My adventures in the woods, streams, rivers, fields, and lakes of Michigan

KISS, each one is a work of art

No, not that kind of kiss, although I suppose one could argue the point as to whether or not each kiss is a work of art. 😉 What I’m talking about is principle known as Keep It Simple Stupid, something that I have trouble doing when it comes to my Landscape and still life photos.

It’s funny, back in the days when I repaired, designed, and built machines and fixtures, keeping it simple was the motto that I went by. However, when it comes to art, that seems to be a different story.

For example, the types of music that I listen to the most. I thought about putting in links to video clips of some of my all time favorites, such as Genesis “The Musical Box”, Frank Zappa’s “Cruising for Burgers” or something by the Mahavishnu Orchestra like “The Inner Mounting Flame”, but every one of those songs is close to ten minutes long. Maybe if I relate something an ex-girlfriend asked me will help me to explain this. I was overjoyed to have found that one of my favorite albums had been finally released on CD, and was listening to it when the ex asked me “Don’t you ever listen to simple music? Everything that you listen to is always changing so much that it’s hard for me to follow along with it.” The stuff that I listen to often has strange time signatures, or in the case of Frank Zappa, different parts of his band playing in different time signatures at the same time, and he made it work. I suppose that’s why I’m also a fan of classical music as well. BTW, never listen to Cruising for Burgers while trying to type, even worse is hearing the Mike Brecker sax solo from “The Purple Lagoon” in the background while trying to think of what to type here. 😉

Anyway, back to photography. I’m learning to do fairly well when I’m shooting larger scenes, as yet another sunset from Duck Lake shows, although it was an uninspiring sunset that evening.

Sunset at Duck Lake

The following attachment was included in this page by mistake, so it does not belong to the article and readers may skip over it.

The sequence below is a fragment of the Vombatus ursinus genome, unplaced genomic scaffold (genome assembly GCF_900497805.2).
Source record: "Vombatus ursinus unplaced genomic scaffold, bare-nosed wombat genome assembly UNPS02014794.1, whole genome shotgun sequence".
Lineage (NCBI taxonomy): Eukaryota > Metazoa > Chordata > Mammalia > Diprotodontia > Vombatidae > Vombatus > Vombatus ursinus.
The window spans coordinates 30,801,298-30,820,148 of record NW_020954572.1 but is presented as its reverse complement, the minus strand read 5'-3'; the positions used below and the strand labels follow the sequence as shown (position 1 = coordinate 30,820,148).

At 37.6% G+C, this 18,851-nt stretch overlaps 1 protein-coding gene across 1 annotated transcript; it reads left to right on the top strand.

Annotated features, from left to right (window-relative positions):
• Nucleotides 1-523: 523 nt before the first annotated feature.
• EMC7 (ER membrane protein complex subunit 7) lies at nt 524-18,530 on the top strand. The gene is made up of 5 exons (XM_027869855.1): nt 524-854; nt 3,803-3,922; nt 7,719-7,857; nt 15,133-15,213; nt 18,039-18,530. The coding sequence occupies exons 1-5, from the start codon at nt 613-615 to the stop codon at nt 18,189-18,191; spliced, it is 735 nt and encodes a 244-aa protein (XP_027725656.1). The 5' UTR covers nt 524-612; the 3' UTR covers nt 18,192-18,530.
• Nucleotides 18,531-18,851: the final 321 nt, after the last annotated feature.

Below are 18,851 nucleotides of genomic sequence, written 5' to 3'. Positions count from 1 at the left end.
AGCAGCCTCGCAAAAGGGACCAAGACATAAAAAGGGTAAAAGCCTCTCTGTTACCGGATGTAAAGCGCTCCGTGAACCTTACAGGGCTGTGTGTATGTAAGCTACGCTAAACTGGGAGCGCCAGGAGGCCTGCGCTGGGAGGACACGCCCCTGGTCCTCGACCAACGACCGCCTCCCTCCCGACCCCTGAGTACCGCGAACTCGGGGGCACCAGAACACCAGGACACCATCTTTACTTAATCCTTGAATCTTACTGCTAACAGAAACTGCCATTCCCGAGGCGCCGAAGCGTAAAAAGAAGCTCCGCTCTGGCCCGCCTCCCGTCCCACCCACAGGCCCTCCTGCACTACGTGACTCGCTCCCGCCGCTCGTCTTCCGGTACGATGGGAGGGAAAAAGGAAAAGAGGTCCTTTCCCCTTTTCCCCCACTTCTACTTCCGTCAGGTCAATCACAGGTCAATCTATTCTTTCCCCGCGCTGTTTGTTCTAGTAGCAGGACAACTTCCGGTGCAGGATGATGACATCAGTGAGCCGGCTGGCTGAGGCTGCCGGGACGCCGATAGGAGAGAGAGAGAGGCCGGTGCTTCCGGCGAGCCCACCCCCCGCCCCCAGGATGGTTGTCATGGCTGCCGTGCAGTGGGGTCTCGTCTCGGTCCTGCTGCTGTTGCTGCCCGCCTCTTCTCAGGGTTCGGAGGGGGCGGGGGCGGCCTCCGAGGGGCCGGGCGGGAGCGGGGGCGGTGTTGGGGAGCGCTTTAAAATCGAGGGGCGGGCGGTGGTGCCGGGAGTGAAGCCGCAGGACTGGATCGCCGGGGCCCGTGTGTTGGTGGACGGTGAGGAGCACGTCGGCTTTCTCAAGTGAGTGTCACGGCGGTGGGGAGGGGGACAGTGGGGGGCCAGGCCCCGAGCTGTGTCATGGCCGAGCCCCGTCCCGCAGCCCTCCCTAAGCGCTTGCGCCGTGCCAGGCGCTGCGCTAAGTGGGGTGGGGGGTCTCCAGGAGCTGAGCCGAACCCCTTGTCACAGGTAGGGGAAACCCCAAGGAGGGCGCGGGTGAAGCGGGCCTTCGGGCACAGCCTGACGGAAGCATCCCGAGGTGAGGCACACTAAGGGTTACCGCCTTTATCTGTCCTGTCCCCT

Sunset at Duck Lake

I did learn something that evening though. I had used the neutral density filter the prior week and was pleased with the results. Then, the clouds and water were moving directly at me when I shot the photos that time. This time, I swung the camera around and came up with this, not so pleasing.

Oops!

Oops!

I can see that any motion blurred by longer shutter openings has to be in certain directions in relationship to the camera, or the effect isn’t good. I wouldn’t have used the neutral density filter if my shutter times had remained short enough to freeze motion, but when shooting at 5 seconds or longer, you can’t freeze either the water or clouds. Oh well, lesson learned.

You don’t have to worry, I’m not going to be running around with the neutral density filters on my lenses all the time, blurring everything, there are times and places when doing that make sense, but as in so many things, there are people who go overboard with fads.

Since I’ve been trying to shoot more landscapes, most of them are too busy to be pleasing to the eye, even though I’ve been trying to keep it simple. However, this past Sunday, I shot this one as an extreme example of what I do wrong.

Busy, busy, busy

Busy, busy, busy

I liked the scene in real life, with the reflections off from the water, but I knew that the photo would have too much going on in it, with no place for your eyes to land, and very little to lead your eyes through the image. I did a little better with this one…

Busy, busy

Busy, busy

…it looks even better in black and white to make it less busy.

Busy

Busy

As you can see, I still have trouble translating what I see in the three-dimensional world into a good two-dimensional photograph. I’m still prone to shooting photos like this.

A riot of color

A riot of color